Self-consciousness/Awareness and Bladder Sensations: Comparative Study of Overactive Bladder Patients and Healthy Volunteers

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To explore differences in bladder sensations between patients with overactive bladder (OAB) and healthy volunteers by evaluating self-consciousness, self-awareness and affective complaints.


A prospective, observational study was performed comparing patients with OAB symptoms and healthy volunteers. During 3 days subjects filled out sensation-related bladder diaries (SR-BD), Self-Consciousness Questionnaires (SCS), Self-Awareness Questionnaire (SSAS) and the Hospital Anxiety and Depression Scale (HADS). The SSAS was filled out at the second void of the first day.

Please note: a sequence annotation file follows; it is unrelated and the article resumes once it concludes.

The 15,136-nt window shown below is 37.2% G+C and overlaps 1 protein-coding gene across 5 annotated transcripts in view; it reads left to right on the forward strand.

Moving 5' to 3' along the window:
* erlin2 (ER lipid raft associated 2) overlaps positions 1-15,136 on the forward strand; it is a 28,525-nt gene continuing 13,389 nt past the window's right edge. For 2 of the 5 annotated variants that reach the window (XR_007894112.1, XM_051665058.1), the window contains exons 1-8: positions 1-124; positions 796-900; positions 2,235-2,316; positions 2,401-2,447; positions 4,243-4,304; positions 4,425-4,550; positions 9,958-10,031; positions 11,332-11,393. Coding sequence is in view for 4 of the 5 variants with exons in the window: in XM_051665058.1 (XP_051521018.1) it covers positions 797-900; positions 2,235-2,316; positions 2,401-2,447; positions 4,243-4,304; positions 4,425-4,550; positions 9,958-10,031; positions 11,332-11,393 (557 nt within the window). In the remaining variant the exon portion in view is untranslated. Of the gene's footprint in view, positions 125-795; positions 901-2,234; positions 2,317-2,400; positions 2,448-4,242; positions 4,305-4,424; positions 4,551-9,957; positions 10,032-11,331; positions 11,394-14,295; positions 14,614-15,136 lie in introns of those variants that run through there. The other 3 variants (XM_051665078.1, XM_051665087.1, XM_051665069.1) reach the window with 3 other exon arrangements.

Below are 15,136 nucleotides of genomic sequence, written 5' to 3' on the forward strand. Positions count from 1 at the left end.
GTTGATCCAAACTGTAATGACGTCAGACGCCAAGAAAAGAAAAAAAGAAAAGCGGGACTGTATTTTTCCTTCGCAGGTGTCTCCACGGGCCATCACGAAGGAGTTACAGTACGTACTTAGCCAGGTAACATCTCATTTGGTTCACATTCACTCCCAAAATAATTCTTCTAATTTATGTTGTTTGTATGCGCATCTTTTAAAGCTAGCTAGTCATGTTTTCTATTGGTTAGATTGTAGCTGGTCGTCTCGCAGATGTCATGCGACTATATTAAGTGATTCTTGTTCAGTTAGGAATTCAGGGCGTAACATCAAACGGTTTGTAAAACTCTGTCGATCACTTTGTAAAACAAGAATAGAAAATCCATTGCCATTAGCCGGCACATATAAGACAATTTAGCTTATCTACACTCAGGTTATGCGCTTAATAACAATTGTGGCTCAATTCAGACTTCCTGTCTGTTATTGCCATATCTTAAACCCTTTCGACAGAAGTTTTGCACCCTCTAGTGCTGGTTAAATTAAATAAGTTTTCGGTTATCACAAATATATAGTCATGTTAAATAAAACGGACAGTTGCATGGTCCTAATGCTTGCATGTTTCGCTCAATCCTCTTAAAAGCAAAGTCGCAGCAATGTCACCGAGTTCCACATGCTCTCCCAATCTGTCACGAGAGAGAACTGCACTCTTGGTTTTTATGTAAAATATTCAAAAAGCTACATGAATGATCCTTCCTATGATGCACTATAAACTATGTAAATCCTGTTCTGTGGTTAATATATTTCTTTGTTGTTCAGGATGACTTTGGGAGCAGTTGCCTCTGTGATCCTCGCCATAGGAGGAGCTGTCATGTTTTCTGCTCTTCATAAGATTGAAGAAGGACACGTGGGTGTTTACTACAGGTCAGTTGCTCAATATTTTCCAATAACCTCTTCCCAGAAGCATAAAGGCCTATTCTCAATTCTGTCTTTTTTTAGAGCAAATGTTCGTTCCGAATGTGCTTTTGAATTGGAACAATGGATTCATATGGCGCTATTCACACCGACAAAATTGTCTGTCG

In total, 134 participants were included (66 volunteers and 68 patients). Patients had lower voided volumes (193 mL vs 270 mL, P < 0.05), higher urinary frequency (10.6 vs 6.6, P < 0.05) and higher urgency scores (2.0 vs 1.2, P < 0.05) than volunteers, while perceived bladder fullness was similar. The SCS scores were similar, but the SSAS score was significantly higher for OAB patients (53.6 vs 44.6, P < 0.05). OAB Patients had significantly higher scores for anxiety and depression according to the HADS.


There were significant differences in SR-BD between volunteers and OAB patients. OAB patients had significantly higher self-awareness than volunteers, indicating that OAB patients may attribute different values to body signals. Future research is required to elaborate our knowledge on the perceived sensations and labeling of emotions in OAB.

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